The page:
18 F-AV1451 PET imaging and multimodal MRI changes in progressive supranuclear palsy
Abstract: Objectives: Progressive supranuclear palsy (PSP) is characterized by deposition of straight filament tau aggregates in the grey matter (GM) of deep nuclei and cerebellum. We examined the relationship between tau pathology (assessed via 18F-AV1451 PET) and multimodal MRI imaging using GM volume, cortical thickness (CTh), and diffusion tensor imaging (DTI). Methods: Twenty-three people with clinically probable PSP-Richardson’s syndrome (age 68.8 ± 5.8 years, 39% female) and 23 controls underwent structural 3 T brain MRI including DTI. Twenty-one patients also had 18F-AV1451 PET imaging. Voxelwise volume-based morphometry, surface-based morphometry, and DTI correlations were performed with 18F-AV1451 binding in typical PSP regions of interest (putamen, thalamus and dentate cerebellum). Clinical impairment was also assessed in relation to the different imaging modalities. Results: PSP subjects showed GM volume loss in frontotemporal regions, basal ganglia, midbrain, and cerebellum (FDR-corrected p < 0.05), reduced CTh in the left entorhinal and fusiform gyrus (p < 0.001) as well as DTI changes in the corpus callosum, internal capsule, and superior longitudinal fasciculus (FWE-corrected p < 0.05). In PSP, higher 18F-AV1451 binding correlated with GM volume loss in frontal regions, DTI changes in motor tracts, and cortical thinning in parietooccipital areas. Cognitive impairment was related to decreased GM volume in frontotemporal regions, thalamus and pallidum, as well as DTI alteration in corpus callosum and cingulum. Conclusion: This cross-sectional study demonstrates an association between in vivo proxy measures of tau pathology and grey and white matter degeneration in PSP. This adds to the present literature about the complex interplay between structural changes and protein deposition.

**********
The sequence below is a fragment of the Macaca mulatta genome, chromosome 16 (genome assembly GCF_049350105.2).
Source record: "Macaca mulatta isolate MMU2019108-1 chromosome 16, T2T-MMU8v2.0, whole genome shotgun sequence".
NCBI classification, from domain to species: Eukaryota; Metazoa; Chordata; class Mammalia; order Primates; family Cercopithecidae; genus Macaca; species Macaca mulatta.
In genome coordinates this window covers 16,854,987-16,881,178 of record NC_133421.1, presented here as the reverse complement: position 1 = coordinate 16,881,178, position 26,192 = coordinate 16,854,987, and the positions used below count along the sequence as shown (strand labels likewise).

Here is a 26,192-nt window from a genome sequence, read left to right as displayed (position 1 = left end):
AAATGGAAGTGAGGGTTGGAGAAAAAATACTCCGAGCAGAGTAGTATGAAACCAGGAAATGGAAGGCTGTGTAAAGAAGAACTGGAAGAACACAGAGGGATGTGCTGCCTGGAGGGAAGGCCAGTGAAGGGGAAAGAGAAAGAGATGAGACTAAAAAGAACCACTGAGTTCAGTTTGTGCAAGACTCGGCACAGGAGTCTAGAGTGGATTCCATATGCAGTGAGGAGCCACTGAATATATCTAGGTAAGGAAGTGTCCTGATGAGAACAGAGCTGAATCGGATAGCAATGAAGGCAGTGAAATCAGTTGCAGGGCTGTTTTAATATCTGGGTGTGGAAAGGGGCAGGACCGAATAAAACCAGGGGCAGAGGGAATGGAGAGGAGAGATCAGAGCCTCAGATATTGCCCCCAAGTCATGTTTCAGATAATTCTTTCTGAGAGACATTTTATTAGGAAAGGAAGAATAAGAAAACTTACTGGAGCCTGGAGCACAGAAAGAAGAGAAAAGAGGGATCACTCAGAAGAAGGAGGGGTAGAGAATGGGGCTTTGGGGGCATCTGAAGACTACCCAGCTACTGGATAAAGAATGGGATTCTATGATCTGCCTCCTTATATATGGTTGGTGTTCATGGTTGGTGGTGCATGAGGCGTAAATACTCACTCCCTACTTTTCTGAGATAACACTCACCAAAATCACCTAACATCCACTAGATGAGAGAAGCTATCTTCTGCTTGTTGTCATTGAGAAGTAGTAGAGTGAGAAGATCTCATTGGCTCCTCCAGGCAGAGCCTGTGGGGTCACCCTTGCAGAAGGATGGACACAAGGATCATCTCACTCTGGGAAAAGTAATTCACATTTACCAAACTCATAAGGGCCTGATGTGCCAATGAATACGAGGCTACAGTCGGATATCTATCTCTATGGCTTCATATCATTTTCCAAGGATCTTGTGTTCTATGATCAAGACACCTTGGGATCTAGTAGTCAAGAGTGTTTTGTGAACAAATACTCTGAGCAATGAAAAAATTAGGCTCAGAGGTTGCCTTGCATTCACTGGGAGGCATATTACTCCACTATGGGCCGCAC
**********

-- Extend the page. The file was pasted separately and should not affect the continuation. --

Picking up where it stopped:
Funder: PSP Association; doi: http://dx.doi.org/10.13039/100011707
Wellcome Trust (103838)
Medical Research Council (MC-A060-5PQ30)
NIHR Biomedical Research Centre, Royal Marsden NHS Foundation Trust/Institute of Cancer Research (-)